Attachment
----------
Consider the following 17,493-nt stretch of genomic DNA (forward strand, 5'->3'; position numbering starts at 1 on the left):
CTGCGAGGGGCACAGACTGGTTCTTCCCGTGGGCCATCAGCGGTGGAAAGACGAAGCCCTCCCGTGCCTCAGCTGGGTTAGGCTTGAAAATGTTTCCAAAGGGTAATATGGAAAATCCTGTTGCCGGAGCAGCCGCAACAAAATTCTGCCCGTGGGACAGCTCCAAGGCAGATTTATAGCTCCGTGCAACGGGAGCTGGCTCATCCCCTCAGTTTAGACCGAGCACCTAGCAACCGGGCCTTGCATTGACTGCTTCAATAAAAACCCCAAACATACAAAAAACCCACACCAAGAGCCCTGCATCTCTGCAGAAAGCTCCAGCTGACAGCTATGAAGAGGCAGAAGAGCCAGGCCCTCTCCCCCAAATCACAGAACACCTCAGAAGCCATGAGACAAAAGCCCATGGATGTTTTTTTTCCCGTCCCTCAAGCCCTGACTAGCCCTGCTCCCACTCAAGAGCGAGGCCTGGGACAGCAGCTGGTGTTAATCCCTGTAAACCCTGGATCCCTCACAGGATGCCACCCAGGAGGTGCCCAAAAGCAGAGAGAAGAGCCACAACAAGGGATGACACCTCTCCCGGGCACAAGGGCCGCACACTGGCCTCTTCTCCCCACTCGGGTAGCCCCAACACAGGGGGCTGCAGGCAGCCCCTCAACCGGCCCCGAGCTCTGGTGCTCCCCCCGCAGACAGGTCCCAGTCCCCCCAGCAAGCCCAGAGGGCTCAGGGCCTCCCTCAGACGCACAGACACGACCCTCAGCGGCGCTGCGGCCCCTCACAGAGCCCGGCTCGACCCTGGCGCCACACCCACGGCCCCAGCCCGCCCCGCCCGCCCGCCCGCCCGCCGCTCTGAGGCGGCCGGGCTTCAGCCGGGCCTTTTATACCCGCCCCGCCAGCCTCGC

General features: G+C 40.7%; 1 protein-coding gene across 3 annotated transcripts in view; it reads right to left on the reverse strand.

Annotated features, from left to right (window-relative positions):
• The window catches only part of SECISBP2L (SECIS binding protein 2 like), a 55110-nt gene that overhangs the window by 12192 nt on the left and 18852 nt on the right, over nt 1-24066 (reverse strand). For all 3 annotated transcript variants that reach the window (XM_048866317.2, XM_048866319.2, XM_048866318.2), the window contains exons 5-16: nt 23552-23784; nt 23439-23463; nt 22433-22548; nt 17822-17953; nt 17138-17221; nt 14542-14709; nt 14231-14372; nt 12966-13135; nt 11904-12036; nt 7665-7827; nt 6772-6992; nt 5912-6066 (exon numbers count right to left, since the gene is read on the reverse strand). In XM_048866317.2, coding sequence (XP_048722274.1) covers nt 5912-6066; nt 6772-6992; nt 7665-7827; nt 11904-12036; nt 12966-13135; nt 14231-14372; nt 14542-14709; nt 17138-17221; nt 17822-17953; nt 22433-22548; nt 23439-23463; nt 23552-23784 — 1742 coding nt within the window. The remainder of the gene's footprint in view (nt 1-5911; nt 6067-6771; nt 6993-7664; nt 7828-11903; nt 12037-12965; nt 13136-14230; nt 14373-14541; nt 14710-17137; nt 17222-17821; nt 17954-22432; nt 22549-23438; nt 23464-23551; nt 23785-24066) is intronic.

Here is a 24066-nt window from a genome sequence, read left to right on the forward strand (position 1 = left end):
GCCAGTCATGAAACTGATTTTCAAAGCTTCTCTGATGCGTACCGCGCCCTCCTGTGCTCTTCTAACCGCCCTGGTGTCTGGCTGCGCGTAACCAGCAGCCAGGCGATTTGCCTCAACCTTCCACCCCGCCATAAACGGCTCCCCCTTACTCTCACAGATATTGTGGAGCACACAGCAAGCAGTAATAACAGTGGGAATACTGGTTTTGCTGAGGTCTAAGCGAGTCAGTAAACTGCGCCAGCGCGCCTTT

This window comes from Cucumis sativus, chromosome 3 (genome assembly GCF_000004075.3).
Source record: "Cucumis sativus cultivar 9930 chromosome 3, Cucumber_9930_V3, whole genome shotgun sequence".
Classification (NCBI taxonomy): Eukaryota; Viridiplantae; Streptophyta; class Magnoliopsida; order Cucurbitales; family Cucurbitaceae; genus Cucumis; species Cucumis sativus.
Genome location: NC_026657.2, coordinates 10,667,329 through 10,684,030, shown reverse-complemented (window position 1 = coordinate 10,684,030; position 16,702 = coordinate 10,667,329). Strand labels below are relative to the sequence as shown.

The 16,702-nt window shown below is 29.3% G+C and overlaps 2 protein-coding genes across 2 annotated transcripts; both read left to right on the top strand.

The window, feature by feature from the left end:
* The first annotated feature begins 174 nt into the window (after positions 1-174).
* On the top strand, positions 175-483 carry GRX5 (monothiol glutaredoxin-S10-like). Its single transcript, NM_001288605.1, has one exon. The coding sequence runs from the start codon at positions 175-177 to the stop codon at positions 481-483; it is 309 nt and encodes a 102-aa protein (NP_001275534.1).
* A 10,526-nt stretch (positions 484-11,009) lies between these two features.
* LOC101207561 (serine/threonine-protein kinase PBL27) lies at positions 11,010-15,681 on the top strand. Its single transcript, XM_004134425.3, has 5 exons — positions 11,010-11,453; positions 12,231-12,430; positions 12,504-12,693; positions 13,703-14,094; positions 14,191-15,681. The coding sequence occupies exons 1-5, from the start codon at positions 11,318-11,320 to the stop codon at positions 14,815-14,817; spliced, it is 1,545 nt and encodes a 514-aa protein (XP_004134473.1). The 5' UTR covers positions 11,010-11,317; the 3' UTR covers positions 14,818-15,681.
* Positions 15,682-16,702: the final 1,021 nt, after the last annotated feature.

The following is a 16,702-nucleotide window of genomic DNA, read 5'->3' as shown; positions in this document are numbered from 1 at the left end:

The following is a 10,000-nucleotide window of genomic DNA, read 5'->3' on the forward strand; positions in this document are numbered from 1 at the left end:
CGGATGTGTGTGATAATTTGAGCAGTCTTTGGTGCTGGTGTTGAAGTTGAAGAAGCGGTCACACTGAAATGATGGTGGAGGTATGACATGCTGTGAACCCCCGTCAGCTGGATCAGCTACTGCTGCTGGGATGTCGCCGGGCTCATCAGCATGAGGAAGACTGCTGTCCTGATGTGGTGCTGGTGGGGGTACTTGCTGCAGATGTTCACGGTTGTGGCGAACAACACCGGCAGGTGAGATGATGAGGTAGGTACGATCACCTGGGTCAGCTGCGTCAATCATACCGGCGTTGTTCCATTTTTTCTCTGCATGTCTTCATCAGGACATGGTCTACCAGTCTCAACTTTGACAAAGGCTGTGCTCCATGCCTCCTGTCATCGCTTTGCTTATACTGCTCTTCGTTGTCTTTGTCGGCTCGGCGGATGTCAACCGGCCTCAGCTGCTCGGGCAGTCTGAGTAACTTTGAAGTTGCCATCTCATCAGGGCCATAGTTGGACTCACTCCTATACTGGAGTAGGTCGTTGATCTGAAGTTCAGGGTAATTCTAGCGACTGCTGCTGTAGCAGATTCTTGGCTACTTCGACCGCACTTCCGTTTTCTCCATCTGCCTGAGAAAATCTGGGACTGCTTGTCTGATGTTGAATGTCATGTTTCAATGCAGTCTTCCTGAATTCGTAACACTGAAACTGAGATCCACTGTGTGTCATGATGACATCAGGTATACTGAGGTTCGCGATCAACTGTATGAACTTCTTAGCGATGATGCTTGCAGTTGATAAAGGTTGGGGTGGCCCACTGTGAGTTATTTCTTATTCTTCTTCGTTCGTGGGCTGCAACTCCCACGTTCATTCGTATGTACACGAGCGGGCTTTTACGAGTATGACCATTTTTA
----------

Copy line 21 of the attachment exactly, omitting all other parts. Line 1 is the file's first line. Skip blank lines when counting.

CGGATGTGTGTGATAATTTGAGCAGTCTTTGGTGCTGGTGTTGAAGTTGAAGAAGCGGTCACACTGAAATGATGGTGGAGGTATGACATGCTGTGAACCCCCGTCAGCTGGATCAGCTACTGCTGCTGGGATGTCGCCGGGCTCATCAGCATGAGGAAGACTGCTGTCCTGATGTGGTGCTGGTGGGGGTACTTGCTGCAGATGTTCACGGTTGTGGCGAACAACACCGGCAGGTGAGATGATGAGGTAGGTACGATCACCTGGGTCAGCTGCGTCAATCATACCGGCGTTGTTCCATTTTTTCTCTGCATGTCTTCATCAGGACATGGTCTACCAGTCTCAACTTTGACAAAGGCTGTGCTCCATGCCTCCTGTCATCGCTTTGCTTATACTGCTCTTCGTTGTCTTTGTCGGCTCGGCGGATGTCAACCGGCCTCAGCTGCTCGGGCAGTCTGAGTAACTTTGAAGTTGCCATCTCATCAGGGCCATAGTTGGACTCACTCCTATACTGGAGTAGGTCGTTGATCTGAAGTTCAGGGTAATTCTAGCGACTGCTGCTGTAGCAGATTCTTGGCTACTTCGACCGCACTTCCGTTTTCTCCATCTGCCTGAGAAAATCTGGGACTGCTTGTCTGATGTTGAATGTCATGTTTCAATGCAGTCTTCCTGAATTCGTAACACTGAAACTGAGATCCACTGTGTGTCATGATGACATCAGGTATACTGAGGTTCGCGATCAACTGTATGAACTTCTTAGCGATGATGCTTGCAGTTGATAAAGGTTGGGGTGGCCCACTGTGAGTTATTTCTTATTCTTCTTCGTTCGTGGGCTGCAACTCCCACGTTCATTCGTATGTACACGAGCGGGCTTTTACGAGTATGACCATTTTTA